I-KAN Office

I-KAN Offices continue to provide services in-person, by phone or by email. 

  • Office hours: Monday through Friday, 8:30-4
  • Phone: 815-937-2950
  • Email:  

       Lmcelroy@i-kan.org

       Mhamilton@i-kan.org

       Mscheibling@i-kan.org

September is Attendance Awareness Month

Chronic absence is solved when the whole community plays a part.As the 2021-2022 school year gets underway, the I-KAN Regional Office of Education reminds the public that school attendance matters. Regular school attendance and student engagement lays the foundation for learning.

“Addressing chronic absence is the responsibility of not only parents, but the entire community. When we work together, we can find solutions to address the underlying causes of chronic student absences,” said I-KAN Regional Office of Education Superintendent Dr. Gregg Murphy.

The I-KAN Attendance Assistance Program (AAP)  helps students stay in and graduate from school by providing prevention and intervention services to students and their families. The program serves 19 school districts in Kankakee and Iroquois counties which includes approximately 24,000 kindergarten-12th grade students, 2,100 teachers and 60 building principals.

Supplemental services are provided through AAP and optional education through the Students All Learning Together (SALT) Program. The I-KAN Regional Office of Education also provides truancy prevention and intervention services. Find out more information here (link to the AAP web page).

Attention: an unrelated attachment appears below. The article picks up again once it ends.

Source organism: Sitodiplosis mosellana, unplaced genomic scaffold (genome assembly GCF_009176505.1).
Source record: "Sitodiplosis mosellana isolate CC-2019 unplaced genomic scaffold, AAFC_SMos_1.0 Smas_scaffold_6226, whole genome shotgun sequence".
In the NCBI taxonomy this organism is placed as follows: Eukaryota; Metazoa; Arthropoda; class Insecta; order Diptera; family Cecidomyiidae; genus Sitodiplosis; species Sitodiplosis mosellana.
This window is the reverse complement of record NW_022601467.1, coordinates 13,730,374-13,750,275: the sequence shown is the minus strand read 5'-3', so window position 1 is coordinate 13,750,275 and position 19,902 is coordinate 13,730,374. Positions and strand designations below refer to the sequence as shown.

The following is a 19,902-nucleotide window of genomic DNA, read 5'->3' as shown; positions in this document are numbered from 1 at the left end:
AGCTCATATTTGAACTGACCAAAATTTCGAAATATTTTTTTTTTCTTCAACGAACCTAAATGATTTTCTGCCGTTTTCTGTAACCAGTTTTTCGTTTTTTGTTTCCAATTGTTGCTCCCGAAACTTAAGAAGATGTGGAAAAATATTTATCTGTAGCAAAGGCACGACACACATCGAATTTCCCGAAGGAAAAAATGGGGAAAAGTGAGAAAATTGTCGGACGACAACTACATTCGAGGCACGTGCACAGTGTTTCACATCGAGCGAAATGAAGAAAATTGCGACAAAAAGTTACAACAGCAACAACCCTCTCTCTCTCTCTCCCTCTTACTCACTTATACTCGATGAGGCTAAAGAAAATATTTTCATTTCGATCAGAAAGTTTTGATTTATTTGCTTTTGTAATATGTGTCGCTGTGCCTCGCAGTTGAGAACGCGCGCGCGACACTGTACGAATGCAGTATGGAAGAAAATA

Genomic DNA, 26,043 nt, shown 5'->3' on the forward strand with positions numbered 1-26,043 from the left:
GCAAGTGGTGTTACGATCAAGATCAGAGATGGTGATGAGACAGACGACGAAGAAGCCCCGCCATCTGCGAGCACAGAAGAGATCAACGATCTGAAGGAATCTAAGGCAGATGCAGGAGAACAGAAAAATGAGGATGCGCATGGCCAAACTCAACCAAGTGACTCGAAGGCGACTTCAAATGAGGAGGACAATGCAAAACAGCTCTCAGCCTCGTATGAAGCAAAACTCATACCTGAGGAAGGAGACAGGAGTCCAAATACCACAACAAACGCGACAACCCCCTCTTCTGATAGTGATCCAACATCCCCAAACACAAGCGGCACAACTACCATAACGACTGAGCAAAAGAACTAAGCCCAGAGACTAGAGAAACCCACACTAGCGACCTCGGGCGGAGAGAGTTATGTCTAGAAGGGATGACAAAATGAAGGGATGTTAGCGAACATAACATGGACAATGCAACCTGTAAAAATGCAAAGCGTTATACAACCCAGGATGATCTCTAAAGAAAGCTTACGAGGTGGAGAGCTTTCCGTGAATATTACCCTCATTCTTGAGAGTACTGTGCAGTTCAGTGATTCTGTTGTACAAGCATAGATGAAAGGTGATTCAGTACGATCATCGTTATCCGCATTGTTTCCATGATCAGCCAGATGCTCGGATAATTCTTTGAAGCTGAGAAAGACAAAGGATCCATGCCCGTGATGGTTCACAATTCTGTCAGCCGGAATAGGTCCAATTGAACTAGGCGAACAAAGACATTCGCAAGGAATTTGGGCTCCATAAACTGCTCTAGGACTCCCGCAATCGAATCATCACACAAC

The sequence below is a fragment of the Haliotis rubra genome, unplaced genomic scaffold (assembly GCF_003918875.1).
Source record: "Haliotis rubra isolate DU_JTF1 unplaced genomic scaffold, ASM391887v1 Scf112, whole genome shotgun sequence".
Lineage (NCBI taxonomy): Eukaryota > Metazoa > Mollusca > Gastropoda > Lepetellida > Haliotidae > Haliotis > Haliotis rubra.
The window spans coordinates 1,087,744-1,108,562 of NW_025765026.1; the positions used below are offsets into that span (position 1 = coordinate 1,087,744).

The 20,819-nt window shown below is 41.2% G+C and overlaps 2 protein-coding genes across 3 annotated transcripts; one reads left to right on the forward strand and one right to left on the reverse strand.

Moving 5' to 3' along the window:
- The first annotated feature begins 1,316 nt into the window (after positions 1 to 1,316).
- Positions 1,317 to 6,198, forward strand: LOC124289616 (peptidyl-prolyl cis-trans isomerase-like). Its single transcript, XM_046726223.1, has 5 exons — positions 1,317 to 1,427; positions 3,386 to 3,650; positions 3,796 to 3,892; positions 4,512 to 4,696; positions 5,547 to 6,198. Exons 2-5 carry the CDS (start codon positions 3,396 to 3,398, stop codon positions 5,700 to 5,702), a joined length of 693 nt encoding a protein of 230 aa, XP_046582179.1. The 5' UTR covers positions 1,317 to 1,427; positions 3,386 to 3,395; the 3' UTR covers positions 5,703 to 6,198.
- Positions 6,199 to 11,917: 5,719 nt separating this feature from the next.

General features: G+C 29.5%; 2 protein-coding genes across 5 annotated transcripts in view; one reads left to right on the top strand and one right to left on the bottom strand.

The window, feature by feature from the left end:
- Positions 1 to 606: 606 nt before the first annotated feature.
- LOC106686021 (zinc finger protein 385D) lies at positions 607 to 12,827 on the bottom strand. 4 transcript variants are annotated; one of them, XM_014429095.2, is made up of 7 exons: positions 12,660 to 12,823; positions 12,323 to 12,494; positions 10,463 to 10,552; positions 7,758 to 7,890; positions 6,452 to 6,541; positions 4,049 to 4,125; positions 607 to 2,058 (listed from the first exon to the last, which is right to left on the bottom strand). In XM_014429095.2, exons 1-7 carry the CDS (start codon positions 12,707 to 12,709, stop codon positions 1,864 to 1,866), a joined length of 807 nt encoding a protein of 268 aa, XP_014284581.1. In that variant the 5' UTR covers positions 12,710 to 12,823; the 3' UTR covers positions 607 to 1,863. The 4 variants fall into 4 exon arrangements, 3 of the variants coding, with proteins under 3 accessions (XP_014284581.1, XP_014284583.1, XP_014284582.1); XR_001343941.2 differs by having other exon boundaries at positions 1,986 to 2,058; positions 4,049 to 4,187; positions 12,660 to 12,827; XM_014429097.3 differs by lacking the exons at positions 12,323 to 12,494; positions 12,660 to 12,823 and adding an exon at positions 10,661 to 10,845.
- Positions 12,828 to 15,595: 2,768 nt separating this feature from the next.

The positive benefits of regular attendance (Provided by AttendanceWorks.org) 

  1. Absenteeism in the first month of school can predict poor attendance throughout the school year. Half the students who miss two to four days in September go on to miss nearly a month of school.
  2. More than eight million U.S. students miss nearly a month of school each year.
  3. Absenteeism and its ill effects start early. One in 10 kindergarten and first grade students are chronically absent. 
  4. Poor attendance can influence whether children read proficiently by the end of third grade or be held back. 
  5. By 6th grade, chronic absence becomes a leading indicator that a student will drop out of high school. 
  6. Research shows that missing 10 percent of the school, or about 18 school days, negatively affects a student’s academic performance. That’s just two days a month and that’s known as chronic absence. 
  7. Students who live in communities with high levels of poverty are four times more likely to be chronically absent than others, often for reasons beyond their control, such as unstable housing, unreliable transportation and a lack of access to health care. 
  8. When students improve their attendance rates, they improve their academic prospects and chances for graduating. 
  9. Attendance improves when schools engage students and parents in positive ways and when schools provide mentors for chronically absent students. 
  10. Most school districts and states don’t look at all the right data to improve school attendance. They track how many students show up every day and how many are skipping school without an excuse, but not how many are missing so many days in excused and unexcused absence that they are headed off track academically.

Attendance Awareness Month is September, but the campaign to end chronic absence starts now. Learn more about chronic absence and join the Attendance Awareness Campaign today at www.AttendanceWorks.org.